Bryan: Missed extra points will absolutely kill you in Loser League, which makes Walsh's -6 all the more impressive. To take the loser league crown without missing a gimme extra point? That's worth framing.
Andrew: Of course, Walsh had actually been quite decent to that point, so he doesn't even come close to our bottom three despite that one terrible week. Our worst kicker is a completely unsurprising name to followers of the legend of Smokin' Jay -- Cody Parkey has scored the fewest points of any kicker to kick in every game this year, compounded by that -5 week and a nil points the following week against the Saints. That gives him a Loser League best 31 overall. Browns rookie Zane Gonzalez is second at 32, while former Buccaneers kicker Connor Barth, now of the Bears, ranked third with 38 points.
Bryan: The Browns' bye saved Gonazalez's butt; without those 12 points, he would have been well in last place all by his lonesome. Admittedly, Parkey's low score includes the Week 1 bye as well, but still.
Andrew: Well maybe. Gonzalez doesn't feature in any of the worst three combinations of kickers, whereas Parkey is the lynchpin of any Loser League roster. The three worst fellows for Parkey were Mason Crosby (a total of 4, yes FOUR points), Brandon McManus (ONE), and somehow Adam Vinatieri (also 1).
Bryan: If you started Vinatieri and Parkey, you managed five of nine weeks in the red. Four of those belonged to Parkey, but Vinatieri managed -2 points in Week 1 during Parkey's bye. In fact, Parkey only hit double digits in the first two weeks of the season, making the best combination basically "who had bad Weeks 1 and 2 and then weren't cut immediately afterwards."
Andrew: And not a single Buccaneers kicker in sight. Wonders will never cease.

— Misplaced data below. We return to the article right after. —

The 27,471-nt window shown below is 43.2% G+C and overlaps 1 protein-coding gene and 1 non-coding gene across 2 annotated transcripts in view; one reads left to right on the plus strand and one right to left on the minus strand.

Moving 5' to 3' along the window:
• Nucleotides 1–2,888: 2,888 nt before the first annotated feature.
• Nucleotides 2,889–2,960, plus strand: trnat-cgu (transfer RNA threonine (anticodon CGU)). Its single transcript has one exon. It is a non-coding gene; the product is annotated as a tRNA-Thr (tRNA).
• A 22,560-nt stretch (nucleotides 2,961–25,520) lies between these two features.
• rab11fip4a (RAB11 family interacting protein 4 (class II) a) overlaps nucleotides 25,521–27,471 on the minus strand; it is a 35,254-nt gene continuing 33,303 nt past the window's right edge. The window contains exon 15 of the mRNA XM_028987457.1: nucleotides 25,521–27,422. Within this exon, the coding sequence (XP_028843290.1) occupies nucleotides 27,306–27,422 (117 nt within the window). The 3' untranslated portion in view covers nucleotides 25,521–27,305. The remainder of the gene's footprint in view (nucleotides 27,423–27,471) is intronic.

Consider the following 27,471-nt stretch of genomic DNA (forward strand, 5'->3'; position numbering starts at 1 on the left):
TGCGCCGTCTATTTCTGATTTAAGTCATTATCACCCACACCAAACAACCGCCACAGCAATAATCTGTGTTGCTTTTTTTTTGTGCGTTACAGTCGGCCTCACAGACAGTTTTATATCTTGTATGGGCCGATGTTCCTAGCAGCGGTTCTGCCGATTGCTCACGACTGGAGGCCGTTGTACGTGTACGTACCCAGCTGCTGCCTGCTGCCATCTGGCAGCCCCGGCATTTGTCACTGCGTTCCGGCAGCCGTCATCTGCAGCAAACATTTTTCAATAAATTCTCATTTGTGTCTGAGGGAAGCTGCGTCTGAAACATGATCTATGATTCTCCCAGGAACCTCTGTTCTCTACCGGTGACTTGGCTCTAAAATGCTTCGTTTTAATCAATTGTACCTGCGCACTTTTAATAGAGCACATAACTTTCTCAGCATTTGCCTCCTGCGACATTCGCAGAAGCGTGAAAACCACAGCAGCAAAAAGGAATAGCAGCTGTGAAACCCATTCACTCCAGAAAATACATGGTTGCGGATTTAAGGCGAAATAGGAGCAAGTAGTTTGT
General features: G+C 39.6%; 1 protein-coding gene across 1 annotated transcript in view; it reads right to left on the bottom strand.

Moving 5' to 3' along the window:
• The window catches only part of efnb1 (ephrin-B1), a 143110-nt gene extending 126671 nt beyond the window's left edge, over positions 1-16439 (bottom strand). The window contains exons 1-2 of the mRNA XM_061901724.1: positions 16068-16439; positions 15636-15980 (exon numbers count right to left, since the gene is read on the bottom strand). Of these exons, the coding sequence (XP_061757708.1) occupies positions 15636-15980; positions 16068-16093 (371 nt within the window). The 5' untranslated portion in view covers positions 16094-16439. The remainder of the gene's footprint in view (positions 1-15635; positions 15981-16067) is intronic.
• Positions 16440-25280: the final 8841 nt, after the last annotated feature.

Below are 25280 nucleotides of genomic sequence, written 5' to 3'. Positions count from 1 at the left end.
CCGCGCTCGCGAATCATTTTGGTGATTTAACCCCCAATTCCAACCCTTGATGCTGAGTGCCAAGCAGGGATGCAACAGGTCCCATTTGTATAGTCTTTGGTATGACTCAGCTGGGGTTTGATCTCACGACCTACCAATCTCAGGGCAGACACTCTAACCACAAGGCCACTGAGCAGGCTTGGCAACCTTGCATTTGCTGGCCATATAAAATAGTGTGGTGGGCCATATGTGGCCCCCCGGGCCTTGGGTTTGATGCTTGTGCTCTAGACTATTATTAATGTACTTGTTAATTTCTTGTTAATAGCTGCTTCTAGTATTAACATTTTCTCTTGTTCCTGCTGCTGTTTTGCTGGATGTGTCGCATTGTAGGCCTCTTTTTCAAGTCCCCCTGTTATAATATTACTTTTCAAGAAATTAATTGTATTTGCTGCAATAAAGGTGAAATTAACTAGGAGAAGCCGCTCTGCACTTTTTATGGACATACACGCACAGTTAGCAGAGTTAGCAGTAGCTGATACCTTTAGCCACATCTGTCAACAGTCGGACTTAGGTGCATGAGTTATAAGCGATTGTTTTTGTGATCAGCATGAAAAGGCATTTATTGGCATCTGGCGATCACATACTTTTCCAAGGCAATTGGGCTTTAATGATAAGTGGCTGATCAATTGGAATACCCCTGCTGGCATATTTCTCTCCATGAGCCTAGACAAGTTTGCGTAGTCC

Crown Those Asses
Bryan:That makes your best overall lineup as follows:
QB: Joe Flacco, BAL
QB: DeShone Kizer, CLE
RB: Jonathan Stewart, CAR
RB: Ameer Abdullah, DET
RB: C.J. Anderson, DEN
WR: Donte Moncrief, IND
WR: Zay Jones, BUF
WR: Amari Cooper, OAK
K: Cody Parkey, MIA
K: Adam Vinatieri, IND or Brandon McManus, DEN
That would have scored you a grand total of 159 points.
Andrew: Massive credit to Bryan for working all of that out, with a little help from Excel.
Bryan: What do I see when I turn out the light? I can't tell you, because it's a monstrosity of nested functions.
Andrew: So what should we call this abominable lineup?
Bryan: Well, let's take some inspiration from our fantastic readers, who always come up with great Loser League team names. I do like Ngata Prayer, but it doesn't really tie in with loser leaguedom at all; Haloti Ngata might have scored better than some of our Loser League Legends had you stuck him behind center.
Andrew: I quite like You Only Live Wentz, but my favorite is Cutler's Last Stand. A Little Bighorn reference is certainly more inspiring than anything this year's Dolphins have come up with, though I fail to see any real comparison between Smokin' Jay and a flawed general who divides opinion.